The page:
What Is the Chase 5/24 Rule?


Chase credit cards are some of the most sought-after cards available. With multiple travel credit cards offering lucrative sign-up bonuses and rewards, it’s no wonder why so many people apply.

Chase Sapphire Reserve credit card

Chase Ultimate Rewards is considered among the best, most flexible credit card rewards programs. However, a few years ago, Chase introduced the 5/24 rule as part of the application process. Since the rule has been imposed, it has been difficult for people to qualify if they frequently apply for credit cards.

To have the best chance of approval and avoid too many inquiries for unsuccessful applications on your credit report, we’ve pulled together everything you need to know.

You’ll learn exactly what the Chase 5/24 rule is, how to find out if it affects you, and which Chase credit cards are impacted by this rule. So be sure to keep reading before you apply for your next Chase credit card.

What is the Chase 5/24 rule?

In a nutshell, the Chase 5/24 rule is this: Anyone who has opened five or more personal credit cards in the past 24 months will not be allowed to open a Chase credit card. So if you have any more than five relatively new personal credit cards, your application will be automatically denied.

Chase has become increasingly strict with this rule, and it’s becoming harder and harder to contend (although it’s certainly not impossible, as you’ll see).

Refusal of your application usually happens very fast. Only a few users have reported success. All customer service agents are quick to state that the decision is final and that there is nothing to be done. Managers and supervisors have been just as quick to say that the decision is final.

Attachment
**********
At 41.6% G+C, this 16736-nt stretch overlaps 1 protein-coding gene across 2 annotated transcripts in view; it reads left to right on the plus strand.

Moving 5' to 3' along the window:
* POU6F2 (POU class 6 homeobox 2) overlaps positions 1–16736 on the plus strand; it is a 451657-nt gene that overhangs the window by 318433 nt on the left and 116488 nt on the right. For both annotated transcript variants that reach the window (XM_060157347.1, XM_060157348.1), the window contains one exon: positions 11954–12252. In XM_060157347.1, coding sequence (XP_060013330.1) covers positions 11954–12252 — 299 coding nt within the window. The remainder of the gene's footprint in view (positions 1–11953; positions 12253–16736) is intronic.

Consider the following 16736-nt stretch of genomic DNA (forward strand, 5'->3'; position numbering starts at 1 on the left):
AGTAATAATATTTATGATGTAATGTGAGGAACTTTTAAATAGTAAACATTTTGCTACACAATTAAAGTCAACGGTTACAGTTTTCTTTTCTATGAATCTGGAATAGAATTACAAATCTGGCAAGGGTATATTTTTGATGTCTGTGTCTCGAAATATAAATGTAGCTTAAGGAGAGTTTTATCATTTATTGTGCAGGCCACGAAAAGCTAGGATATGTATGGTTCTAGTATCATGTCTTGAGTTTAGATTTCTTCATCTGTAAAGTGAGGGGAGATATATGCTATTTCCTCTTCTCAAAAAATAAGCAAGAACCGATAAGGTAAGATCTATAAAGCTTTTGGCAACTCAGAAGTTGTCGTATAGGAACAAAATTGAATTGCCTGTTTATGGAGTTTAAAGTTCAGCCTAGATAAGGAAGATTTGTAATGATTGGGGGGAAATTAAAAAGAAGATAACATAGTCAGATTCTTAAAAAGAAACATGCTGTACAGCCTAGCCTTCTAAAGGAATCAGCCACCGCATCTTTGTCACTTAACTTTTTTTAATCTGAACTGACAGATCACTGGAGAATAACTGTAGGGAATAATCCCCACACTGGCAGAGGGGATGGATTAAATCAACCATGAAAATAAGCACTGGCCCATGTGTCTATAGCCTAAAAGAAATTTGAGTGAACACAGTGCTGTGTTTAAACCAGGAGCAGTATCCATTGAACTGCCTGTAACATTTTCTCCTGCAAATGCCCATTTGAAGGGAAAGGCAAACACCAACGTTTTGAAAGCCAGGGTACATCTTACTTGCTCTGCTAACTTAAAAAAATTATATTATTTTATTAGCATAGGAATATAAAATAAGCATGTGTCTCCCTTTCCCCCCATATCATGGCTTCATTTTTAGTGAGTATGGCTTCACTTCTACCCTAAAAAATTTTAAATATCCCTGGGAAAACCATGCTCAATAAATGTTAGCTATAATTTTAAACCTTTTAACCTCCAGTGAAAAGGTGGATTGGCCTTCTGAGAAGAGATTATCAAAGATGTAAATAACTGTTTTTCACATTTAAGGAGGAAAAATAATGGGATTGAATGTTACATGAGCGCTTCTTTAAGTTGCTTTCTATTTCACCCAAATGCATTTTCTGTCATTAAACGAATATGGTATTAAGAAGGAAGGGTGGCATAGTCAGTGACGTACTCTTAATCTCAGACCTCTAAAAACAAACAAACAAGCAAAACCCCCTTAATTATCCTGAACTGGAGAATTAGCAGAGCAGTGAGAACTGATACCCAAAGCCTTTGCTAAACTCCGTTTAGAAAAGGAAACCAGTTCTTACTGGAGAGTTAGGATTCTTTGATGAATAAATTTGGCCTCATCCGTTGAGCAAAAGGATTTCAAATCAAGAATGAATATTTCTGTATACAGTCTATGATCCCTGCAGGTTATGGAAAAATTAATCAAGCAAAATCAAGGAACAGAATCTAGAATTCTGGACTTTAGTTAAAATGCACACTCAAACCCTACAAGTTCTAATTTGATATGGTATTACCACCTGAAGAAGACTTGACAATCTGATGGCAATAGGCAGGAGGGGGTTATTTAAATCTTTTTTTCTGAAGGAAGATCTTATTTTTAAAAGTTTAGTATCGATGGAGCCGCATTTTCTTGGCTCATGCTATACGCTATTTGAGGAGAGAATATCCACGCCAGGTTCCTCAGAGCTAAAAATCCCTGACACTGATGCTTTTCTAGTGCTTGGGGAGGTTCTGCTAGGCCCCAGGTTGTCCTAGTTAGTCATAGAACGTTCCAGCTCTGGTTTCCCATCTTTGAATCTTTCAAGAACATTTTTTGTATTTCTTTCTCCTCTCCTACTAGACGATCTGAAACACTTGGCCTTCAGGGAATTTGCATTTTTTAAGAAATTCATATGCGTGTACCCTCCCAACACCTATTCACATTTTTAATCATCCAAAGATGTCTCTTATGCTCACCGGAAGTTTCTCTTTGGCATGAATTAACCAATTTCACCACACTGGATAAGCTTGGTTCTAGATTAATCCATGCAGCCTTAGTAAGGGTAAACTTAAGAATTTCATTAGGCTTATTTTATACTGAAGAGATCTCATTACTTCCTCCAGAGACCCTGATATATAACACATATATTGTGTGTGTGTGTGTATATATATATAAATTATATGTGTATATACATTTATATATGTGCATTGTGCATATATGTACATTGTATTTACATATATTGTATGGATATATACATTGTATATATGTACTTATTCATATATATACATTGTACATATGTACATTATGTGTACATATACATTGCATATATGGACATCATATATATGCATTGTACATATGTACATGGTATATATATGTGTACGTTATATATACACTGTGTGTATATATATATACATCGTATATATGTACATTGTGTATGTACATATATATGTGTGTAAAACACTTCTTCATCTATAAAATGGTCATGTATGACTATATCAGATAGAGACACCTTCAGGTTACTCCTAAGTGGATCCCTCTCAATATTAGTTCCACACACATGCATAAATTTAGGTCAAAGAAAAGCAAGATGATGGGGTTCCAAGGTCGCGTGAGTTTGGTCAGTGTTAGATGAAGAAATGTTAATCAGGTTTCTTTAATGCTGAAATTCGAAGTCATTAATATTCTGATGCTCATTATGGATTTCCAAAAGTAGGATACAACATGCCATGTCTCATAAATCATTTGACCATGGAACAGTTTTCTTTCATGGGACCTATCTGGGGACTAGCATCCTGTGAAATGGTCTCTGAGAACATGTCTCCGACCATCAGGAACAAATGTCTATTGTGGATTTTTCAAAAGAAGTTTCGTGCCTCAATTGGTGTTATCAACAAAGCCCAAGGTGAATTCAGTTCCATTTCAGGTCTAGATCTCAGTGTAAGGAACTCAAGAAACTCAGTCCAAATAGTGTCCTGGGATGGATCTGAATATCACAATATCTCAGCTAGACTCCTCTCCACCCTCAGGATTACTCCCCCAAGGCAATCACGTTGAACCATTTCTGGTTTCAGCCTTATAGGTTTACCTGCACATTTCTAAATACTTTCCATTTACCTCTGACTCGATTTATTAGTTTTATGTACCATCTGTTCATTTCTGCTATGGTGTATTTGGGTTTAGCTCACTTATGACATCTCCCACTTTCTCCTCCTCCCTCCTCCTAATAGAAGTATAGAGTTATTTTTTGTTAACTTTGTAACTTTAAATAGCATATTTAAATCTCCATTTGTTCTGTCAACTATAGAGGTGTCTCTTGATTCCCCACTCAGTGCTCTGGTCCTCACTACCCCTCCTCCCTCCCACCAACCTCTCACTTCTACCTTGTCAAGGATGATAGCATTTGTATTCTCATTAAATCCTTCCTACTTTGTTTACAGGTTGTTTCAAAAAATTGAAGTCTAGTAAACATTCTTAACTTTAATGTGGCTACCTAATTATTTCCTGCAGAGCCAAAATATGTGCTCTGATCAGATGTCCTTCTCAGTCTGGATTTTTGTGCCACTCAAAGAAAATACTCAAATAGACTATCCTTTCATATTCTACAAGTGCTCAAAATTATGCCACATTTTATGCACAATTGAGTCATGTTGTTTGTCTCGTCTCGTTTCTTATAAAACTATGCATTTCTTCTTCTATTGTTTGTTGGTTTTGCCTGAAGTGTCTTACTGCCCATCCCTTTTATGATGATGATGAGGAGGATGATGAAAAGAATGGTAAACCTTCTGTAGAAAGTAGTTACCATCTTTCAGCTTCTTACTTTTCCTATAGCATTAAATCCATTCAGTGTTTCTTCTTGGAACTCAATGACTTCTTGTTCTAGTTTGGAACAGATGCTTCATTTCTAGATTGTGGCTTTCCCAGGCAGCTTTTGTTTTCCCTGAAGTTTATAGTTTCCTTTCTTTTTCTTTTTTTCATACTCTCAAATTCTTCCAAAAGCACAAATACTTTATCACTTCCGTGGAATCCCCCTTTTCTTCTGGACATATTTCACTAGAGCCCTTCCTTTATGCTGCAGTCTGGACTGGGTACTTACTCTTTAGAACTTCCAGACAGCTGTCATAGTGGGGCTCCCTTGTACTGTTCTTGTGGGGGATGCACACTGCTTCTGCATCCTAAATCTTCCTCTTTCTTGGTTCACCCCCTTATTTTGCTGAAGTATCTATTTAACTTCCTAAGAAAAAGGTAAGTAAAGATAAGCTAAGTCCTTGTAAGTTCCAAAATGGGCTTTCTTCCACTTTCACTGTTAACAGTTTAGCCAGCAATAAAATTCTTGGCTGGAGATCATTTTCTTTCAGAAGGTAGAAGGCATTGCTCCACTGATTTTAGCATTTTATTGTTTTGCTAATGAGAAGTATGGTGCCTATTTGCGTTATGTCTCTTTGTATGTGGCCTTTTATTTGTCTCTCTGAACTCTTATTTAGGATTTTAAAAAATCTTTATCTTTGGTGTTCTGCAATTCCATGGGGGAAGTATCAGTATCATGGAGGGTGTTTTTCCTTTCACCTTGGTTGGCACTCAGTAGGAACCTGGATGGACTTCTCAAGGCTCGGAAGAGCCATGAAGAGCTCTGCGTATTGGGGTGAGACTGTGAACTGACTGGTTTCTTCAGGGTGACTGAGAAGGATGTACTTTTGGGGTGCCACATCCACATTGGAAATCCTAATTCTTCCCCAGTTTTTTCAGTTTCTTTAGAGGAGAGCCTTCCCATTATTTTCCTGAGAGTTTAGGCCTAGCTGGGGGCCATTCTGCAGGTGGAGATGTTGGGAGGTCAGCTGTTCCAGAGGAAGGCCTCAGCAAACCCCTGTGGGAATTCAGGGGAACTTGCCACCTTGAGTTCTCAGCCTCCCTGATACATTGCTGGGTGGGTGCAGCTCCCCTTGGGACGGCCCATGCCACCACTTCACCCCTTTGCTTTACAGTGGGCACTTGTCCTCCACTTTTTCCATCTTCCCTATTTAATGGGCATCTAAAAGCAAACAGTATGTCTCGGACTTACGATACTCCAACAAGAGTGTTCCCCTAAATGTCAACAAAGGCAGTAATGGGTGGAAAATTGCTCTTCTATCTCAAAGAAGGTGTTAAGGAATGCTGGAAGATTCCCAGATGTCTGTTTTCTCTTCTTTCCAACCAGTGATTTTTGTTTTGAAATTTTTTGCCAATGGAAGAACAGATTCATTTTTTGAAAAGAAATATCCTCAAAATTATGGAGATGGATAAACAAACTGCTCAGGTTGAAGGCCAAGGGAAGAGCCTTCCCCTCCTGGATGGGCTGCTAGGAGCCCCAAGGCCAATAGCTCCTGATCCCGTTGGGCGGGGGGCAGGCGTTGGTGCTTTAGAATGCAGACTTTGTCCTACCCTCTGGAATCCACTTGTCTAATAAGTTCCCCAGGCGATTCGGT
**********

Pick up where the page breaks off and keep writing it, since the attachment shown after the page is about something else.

Most information on the Chase 5/24 rule is purely anecdotal. If you’re looking for printed material by Chase on the rule, you won’t find much. Of course, there are exceptions, just as there are to any rule.

However, Chase’s overall consensus is rejecting all applications where users have opened five or more credit card accounts in the past two years. Find out why, and the few ways you may be able to get around it.

Why does Chase have the 5/24 rule?

Since credit card reward programs began, there’s been a lot of people who have found clever ways to outsmart credit card issuers. They’ve gloated online and taught others how to game the system as they do.

These people, known as “credit card churners”, sign up for multiple cards to take advantage of various sign-up bonuses. They benefit from large amounts of cashback and free travel. Then, they never use the card again. Chase’s 5/24 rule attempts to stop such people from abusing the system and getting Chase credit cards for the rewards alone.

What credit cards add to my 5/24 status?

All credit cards opened in the past 24 months that are listed on your personal credit report add to your 5/24 status. This includes: